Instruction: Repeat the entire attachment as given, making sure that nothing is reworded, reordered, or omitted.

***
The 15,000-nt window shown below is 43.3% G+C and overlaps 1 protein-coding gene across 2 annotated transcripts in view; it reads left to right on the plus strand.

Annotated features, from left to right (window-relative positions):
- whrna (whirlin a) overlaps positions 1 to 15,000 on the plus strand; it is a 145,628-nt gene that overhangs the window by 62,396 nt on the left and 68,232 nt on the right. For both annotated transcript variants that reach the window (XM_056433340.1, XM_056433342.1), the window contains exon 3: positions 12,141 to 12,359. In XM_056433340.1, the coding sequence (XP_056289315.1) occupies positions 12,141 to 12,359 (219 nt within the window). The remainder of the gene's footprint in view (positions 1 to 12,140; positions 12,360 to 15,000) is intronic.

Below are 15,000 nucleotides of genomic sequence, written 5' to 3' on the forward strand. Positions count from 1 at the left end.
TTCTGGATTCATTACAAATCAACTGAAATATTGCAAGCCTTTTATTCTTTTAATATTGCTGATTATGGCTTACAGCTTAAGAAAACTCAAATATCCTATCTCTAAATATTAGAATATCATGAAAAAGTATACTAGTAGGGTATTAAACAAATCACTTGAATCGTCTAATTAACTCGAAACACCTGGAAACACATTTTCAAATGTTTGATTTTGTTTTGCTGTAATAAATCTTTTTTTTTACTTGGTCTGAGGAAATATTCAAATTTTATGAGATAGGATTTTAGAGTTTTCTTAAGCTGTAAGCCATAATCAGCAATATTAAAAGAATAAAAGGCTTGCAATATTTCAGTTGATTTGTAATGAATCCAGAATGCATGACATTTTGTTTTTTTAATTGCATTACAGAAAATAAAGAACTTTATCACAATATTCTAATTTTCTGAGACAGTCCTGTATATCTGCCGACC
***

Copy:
The 15,000-nt window shown below is 43.3% G+C and overlaps 1 protein-coding gene across 2 annotated transcripts in view; it reads left to right on the plus strand.

Annotated features, from left to right (window-relative positions):
- whrna (whirlin a) overlaps positions 1 to 15,000 on the plus strand; it is a 145,628-nt gene that overhangs the window by 62,396 nt on the left and 68,232 nt on the right. For both annotated transcript variants that reach the window (XM_056433340.1, XM_056433342.1), the window contains exon 3: positions 12,141 to 12,359. In XM_056433340.1, the coding sequence (XP_056289315.1) occupies positions 12,141 to 12,359 (219 nt within the window). The remainder of the gene's footprint in view (positions 1 to 12,140; positions 12,360 to 15,000) is intronic.

Below are 15,000 nucleotides of genomic sequence, written 5' to 3' on the forward strand. Positions count from 1 at the left end.
TTCTGGATTCATTACAAATCAACTGAAATATTGCAAGCCTTTTATTCTTTTAATATTGCTGATTATGGCTTACAGCTTAAGAAAACTCAAATATCCTATCTCTAAATATTAGAATATCATGAAAAAGTATACTAGTAGGGTATTAAACAAATCACTTGAATCGTCTAATTAACTCGAAACACCTGGAAACACATTTTCAAATGTTTGATTTTGTTTTGCTGTAATAAATCTTTTTTTTTACTTGGTCTGAGGAAATATTCAAATTTTATGAGATAGGATTTTAGAGTTTTCTTAAGCTGTAAGCCATAATCAGCAATATTAAAAGAATAAAAGGCTTGCAATATTTCAGTTGATTTGTAATGAATCCAGAATGCATGACATTTTGTTTTTTTAATTGCATTACAGAAAATAAAGAACTTTATCACAATATTCTAATTTTCTGAGACAGTCCTGTATATCTGCCGACC